The one-way street nutrient

The micronutrient boron has a great impact on plant metabolism. In this article from the KALI Academy, you will learn why it can only move in one direction in the plant and what this means for its ideal use in soil and foliar fertilization.

Plants need the micronutrient boron for growth and development. Boron improves membrane stability and therefore also increases resistance to pests. It participates in the synthesis of proteins and is involved in the formation of sucrose.

Boron is particularly important in two plant areas:

  • At the root: Boron has a positive influence on cell division and therefore generally accelerates the growth as well as the formation of roots.
Comparison rape boron deficiency
Comparison of rape plant with boron deficiency (-B) and with good boron supply (+B)
  • In flowers and fruits: Boron provides an essential contribution in generative growth, in the formation of the flower set and in fruit formation. Therefore, boron deficiency is also noticeable through disturbed flower or bud formation.

Boron transportation is a one-way street

Phloem and xylem are plant pathways. They transport water and nutrients.

Many nutrients - such as potassium and magnesium - are mobile in a plant and are transported to where they are most urgently needed for metabolism. These nutrients are transported in the phloem, a pathway that can carry nutrients and metabolic products in all directions.

Boron is different: In most plants, the micronutrient is mainly transported via the xylem - a plant’s one-way street. The xylem is the pathway that transports nutrients with the transpiration current from bottom to top, from the direction of the roots to the leaves. But not the other way around.

  • In the xylem , nutrients are transported from bottom to top, from the direction of the roots to the leaves.
  • In the phloem, nutrients can be transported in both directions and shifted in a specific manner within the plant from the older to the younger leaves, to the yield organs (fruits, ears, cobs, etc.) and to the roots.

What does this mean for fertilization practice?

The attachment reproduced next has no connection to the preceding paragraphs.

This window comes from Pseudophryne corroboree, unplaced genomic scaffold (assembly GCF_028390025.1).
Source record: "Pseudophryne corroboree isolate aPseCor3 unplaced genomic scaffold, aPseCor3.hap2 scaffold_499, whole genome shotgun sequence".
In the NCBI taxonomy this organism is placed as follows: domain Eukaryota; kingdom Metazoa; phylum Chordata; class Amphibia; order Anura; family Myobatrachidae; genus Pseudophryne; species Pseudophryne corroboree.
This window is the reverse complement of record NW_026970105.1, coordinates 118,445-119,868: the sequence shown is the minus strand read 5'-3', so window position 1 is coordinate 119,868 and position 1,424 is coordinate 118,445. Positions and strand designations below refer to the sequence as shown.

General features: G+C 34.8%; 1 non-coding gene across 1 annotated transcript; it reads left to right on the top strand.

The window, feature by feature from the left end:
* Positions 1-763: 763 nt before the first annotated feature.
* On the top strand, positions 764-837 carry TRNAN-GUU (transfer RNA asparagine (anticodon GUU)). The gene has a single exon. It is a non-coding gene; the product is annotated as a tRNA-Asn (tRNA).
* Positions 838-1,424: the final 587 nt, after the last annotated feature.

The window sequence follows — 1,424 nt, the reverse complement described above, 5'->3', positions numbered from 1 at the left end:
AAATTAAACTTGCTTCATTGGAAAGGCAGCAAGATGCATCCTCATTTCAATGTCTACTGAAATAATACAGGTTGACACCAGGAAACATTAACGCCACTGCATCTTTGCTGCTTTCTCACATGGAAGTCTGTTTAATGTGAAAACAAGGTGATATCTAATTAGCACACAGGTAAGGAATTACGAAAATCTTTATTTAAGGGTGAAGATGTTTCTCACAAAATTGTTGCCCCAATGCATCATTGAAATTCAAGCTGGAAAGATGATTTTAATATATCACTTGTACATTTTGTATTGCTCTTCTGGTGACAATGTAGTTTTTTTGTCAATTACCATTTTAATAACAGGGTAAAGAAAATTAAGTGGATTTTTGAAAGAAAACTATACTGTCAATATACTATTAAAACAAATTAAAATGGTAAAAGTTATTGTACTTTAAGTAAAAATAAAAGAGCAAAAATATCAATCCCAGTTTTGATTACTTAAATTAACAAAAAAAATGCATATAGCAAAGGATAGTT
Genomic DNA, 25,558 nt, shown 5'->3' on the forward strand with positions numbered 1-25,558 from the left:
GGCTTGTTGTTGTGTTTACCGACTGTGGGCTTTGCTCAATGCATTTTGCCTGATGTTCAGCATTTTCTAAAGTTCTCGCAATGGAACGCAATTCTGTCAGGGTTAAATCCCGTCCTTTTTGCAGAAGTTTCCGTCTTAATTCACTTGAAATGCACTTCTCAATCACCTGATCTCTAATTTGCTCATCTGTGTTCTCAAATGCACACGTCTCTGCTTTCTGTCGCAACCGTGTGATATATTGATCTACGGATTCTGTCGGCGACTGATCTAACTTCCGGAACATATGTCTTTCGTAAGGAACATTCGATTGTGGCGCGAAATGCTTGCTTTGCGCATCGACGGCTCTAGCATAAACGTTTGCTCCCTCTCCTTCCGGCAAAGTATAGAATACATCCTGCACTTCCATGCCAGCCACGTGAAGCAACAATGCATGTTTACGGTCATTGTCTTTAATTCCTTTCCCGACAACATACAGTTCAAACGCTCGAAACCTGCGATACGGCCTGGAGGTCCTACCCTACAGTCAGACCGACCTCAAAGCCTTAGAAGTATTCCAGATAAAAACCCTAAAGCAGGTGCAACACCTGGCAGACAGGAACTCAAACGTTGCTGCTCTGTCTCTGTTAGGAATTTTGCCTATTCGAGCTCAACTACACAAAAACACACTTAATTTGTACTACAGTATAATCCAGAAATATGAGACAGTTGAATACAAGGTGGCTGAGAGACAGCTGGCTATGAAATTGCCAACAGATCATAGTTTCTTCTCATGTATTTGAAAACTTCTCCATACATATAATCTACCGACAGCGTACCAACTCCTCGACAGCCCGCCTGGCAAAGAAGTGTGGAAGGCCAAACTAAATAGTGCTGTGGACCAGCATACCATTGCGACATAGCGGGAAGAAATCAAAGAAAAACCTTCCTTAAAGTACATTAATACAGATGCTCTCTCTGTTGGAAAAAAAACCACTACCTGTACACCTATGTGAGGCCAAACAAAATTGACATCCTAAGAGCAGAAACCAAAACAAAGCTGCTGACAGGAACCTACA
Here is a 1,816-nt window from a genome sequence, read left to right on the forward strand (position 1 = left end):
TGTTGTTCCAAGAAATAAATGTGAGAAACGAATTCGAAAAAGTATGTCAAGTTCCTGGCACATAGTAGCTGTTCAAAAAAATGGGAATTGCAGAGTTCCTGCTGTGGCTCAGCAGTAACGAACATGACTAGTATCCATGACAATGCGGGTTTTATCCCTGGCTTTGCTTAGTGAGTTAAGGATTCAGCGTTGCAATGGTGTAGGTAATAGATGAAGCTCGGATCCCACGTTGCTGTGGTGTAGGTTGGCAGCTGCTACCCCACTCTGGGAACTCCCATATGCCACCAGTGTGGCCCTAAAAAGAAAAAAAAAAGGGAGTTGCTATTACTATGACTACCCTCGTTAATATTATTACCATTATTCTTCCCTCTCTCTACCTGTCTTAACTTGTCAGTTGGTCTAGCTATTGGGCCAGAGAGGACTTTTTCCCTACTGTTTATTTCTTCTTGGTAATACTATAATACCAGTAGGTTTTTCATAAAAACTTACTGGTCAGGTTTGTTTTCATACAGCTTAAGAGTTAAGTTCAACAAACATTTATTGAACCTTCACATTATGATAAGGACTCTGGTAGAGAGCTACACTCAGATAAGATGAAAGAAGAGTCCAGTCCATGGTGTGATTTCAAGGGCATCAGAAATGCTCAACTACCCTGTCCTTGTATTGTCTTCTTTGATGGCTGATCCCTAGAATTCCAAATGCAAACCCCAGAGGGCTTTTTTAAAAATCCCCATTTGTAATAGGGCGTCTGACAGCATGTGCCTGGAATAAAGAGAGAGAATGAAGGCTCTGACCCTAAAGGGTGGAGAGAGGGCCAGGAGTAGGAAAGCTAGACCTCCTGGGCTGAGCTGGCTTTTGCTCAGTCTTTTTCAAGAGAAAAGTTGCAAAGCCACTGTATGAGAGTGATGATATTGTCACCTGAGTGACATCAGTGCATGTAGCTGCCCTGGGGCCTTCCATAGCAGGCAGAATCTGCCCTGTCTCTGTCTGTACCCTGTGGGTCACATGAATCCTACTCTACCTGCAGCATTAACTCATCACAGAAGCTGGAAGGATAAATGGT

Boron supply plant
Boron has to be taken into account in both soil and leaf fertilization, as it is immobile in the plant.

Plants with a high boron requirement such as rape, sugar beets, corn and sunflowers often do not have a sufficient natural boron content in the soil to supply them with boron as needed. In practice, use is often made of boron leaf fertilization. This very effectively counteracts deficiency symptoms during important flower and fruit formation.

An important nutrient for root growth is magnesium. Boron is also needed for root cell division. This cannot be made available by leaf fertilization, since, as described above, it is mainly transported from the bottom to the top and is only shifted in small quantities from leaves to roots. Supplying boron to roots by transfers back from the shoot is not possible. Similarly, boron transfer from older leaves into young shoots and into the yield organs (fruits, ears, cobs, etc.) is only possible with few crops and to a very limited extent.

Boron is also an option for soil fertilization

For this reason, fertilization practice requires not only leaf fertilization but also a sufficient supply of boron to soil. Only in this way can a good root network be established from the start and also provide the necessary nutrients and water during grain filling. Soil fertilization with Korn-KALI+B is recommended at the time of sowing. Leaf fertilization with epsoBORTOP is carried out during the vegetative growth phase


Targeted supply of boron to leaves and roots

Boron is important for root growth as well as for the formation of flowers and fruits. Combined soil and foliar fertilization is recommended to supply both organs with the micronutrient as needed. After all, boron can only be transported from the bottom to the top within the plant. Leaf fertilization alone therefore has no effect on the development of the root network.